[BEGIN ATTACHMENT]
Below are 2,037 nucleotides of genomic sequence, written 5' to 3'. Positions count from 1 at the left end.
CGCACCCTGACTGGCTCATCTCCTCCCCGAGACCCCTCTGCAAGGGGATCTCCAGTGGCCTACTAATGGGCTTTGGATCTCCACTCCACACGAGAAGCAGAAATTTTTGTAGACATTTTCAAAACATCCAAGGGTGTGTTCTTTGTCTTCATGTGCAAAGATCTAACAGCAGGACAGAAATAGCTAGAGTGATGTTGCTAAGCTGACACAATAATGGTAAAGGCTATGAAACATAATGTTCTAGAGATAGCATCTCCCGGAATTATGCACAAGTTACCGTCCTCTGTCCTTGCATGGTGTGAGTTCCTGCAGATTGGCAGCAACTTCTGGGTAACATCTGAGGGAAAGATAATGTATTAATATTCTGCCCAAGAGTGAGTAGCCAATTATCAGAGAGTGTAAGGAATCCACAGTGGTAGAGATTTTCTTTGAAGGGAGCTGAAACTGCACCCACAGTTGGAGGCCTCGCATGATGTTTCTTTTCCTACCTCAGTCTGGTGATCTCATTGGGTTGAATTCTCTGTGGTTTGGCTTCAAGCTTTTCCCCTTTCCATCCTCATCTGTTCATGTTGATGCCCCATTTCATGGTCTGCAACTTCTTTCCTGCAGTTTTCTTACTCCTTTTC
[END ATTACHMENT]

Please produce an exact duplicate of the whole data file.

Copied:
Below are 2,037 nucleotides of genomic sequence, written 5' to 3'. Positions count from 1 at the left end.
CGCACCCTGACTGGCTCATCTCCTCCCCGAGACCCCTCTGCAAGGGGATCTCCAGTGGCCTACTAATGGGCTTTGGATCTCCACTCCACACGAGAAGCAGAAATTTTTGTAGACATTTTCAAAACATCCAAGGGTGTGTTCTTTGTCTTCATGTGCAAAGATCTAACAGCAGGACAGAAATAGCTAGAGTGATGTTGCTAAGCTGACACAATAATGGTAAAGGCTATGAAACATAATGTTCTAGAGATAGCATCTCCCGGAATTATGCACAAGTTACCGTCCTCTGTCCTTGCATGGTGTGAGTTCCTGCAGATTGGCAGCAACTTCTGGGTAACATCTGAGGGAAAGATAATGTATTAATATTCTGCCCAAGAGTGAGTAGCCAATTATCAGAGAGTGTAAGGAATCCACAGTGGTAGAGATTTTCTTTGAAGGGAGCTGAAACTGCACCCACAGTTGGAGGCCTCGCATGATGTTTCTTTTCCTACCTCAGTCTGGTGATCTCATTGGGTTGAATTCTCTGTGGTTTGGCTTCAAGCTTTTCCCCTTTCCATCCTCATCTGTTCATGTTGATGCCCCATTTCATGGTCTGCAACTTCTTTCCTGCAGTTTTCTTACTCCTTTTC